(Mr Raynsford) These are some of the very difficult and big issues that we are considering in preparing the White Paper. The basic framework and principle is that regional assemblies should involve the devolution of powers from central government and from bodies that currently exercise responsibilities in the regions and may be answerable to ministers but are not otherwise accountable, so creating a framework for accountability within the regions with the devolution of powers from on top, not drawing up powers from local government. However, inevitably there is going to be an interface between local government and the regional assemblies and getting that right so that it does not inhibit local government powers and local government initiative but ensures a coherent relationship between local government and the regions is one of the very important issues that we are considering.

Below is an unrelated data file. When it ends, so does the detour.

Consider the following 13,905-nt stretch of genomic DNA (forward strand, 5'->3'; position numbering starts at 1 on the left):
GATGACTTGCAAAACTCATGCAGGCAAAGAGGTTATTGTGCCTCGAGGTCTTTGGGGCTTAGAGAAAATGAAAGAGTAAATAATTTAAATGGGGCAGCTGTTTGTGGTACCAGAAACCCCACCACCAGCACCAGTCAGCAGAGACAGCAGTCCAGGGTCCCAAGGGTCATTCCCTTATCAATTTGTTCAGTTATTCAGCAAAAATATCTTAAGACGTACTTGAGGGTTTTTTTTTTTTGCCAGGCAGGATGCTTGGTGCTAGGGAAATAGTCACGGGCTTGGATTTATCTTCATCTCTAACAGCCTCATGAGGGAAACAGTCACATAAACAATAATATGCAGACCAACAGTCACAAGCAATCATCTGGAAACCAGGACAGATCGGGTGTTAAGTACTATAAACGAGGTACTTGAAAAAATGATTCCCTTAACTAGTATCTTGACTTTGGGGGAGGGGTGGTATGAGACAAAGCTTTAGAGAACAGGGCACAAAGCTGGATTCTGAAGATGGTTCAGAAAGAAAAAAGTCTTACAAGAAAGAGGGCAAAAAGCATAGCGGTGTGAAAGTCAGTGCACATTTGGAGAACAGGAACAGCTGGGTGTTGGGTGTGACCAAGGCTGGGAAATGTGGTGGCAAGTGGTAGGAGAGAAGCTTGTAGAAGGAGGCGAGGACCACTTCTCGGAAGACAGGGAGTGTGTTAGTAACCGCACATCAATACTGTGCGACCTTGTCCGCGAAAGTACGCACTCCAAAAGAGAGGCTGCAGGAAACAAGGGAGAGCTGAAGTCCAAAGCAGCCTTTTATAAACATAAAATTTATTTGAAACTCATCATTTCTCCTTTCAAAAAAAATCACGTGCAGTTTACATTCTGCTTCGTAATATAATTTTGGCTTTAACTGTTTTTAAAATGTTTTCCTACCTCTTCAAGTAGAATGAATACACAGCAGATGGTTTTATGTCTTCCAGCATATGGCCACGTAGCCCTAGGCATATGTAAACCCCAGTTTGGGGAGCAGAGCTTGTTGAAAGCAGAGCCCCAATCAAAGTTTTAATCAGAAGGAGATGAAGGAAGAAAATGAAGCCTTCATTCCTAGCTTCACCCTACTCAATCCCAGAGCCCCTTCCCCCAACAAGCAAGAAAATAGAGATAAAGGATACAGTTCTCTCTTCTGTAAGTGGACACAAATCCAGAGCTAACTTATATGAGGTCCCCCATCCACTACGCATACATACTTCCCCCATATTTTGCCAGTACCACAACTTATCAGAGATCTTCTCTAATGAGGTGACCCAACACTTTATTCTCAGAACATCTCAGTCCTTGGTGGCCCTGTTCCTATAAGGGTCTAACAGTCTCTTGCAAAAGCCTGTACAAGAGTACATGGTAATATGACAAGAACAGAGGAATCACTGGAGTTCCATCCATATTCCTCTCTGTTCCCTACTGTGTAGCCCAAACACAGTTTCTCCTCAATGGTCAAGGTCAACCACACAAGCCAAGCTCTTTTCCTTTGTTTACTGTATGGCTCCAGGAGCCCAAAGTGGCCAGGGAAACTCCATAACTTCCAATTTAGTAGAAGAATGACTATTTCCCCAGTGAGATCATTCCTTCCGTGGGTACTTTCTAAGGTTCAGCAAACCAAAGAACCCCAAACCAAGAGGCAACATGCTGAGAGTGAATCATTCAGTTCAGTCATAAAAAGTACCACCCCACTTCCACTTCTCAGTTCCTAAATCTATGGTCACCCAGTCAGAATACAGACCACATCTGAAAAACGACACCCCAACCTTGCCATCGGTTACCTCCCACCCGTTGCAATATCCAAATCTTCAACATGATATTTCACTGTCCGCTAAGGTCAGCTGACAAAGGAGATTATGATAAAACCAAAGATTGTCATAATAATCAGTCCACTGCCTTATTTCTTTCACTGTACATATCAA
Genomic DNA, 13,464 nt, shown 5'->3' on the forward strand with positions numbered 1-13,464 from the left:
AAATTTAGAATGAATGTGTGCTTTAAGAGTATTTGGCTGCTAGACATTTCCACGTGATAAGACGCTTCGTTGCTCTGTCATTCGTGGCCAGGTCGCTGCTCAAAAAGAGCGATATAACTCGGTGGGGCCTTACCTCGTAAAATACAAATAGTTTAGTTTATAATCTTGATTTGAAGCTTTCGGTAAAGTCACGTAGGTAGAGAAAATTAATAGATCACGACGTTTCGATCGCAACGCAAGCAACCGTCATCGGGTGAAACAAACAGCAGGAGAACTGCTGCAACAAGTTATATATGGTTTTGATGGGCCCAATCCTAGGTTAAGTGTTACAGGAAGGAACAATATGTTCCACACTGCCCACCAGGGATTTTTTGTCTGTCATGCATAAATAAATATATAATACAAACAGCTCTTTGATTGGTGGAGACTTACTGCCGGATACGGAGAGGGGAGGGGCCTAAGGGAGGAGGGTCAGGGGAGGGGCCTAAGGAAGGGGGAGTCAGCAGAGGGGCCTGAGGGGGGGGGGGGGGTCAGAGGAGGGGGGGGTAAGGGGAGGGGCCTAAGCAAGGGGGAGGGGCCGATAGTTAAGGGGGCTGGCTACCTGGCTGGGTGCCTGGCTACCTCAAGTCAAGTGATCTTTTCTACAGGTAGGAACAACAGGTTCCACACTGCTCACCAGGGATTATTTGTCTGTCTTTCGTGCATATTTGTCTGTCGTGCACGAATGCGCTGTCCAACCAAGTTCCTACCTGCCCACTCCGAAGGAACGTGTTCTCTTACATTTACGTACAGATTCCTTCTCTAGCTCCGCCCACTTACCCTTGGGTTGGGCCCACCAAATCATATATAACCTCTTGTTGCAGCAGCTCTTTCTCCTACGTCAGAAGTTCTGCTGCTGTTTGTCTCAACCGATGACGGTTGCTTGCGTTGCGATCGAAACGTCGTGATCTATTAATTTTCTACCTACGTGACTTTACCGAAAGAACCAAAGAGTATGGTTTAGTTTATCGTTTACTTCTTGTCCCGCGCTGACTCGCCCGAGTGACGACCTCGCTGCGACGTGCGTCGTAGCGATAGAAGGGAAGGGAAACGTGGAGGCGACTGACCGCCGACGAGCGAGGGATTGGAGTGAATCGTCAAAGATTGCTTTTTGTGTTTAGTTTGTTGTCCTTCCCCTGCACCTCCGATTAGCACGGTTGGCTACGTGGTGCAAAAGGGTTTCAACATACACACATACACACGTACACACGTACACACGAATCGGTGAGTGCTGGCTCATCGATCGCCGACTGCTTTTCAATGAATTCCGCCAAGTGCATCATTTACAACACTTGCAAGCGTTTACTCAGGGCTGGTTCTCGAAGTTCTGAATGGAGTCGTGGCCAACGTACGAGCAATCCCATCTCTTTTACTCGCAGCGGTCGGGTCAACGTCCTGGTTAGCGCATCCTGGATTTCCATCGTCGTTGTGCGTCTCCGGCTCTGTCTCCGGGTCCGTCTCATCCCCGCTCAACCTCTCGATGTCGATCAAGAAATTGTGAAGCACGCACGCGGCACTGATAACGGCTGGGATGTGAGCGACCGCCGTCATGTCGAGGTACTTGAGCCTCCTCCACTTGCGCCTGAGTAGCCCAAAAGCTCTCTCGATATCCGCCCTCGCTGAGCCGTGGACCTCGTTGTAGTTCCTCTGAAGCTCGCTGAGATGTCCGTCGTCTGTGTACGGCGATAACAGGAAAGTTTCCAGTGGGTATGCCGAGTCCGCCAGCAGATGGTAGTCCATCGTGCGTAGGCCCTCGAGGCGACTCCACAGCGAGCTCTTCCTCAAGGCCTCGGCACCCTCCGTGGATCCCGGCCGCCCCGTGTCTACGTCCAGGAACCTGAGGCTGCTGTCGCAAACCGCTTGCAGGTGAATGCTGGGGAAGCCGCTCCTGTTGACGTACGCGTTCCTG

265. So they are primarily going to take over the as currently administered regional—?
  (Mr Raynsford) That, in our view, will be one of the core elements for regional assembly.

  266. So regional offices of government will go where there is regional assembly?
  (Mr Raynsford) The experience in London is that there is a continued need for a government office but much scaled down compared with previously because certain functions still require a government response and that is one of the issues that obviously has to be covered by the White Paper.

  267. Where regions choose not to go for an elected assembly, do we have assurances that decisions like planning decisions are only going to be made by elected bodies?
  (Mr Raynsford) That again is one of the issues to be covered in the White Paper and Lord Falconer obviously will be saying more on the issue of planning when he publishes his planning Green Paper in the reasonably near future.

Mrs Ellman

  268. Does your department make any assessment of regional disparities in public spending and see whether they are justified?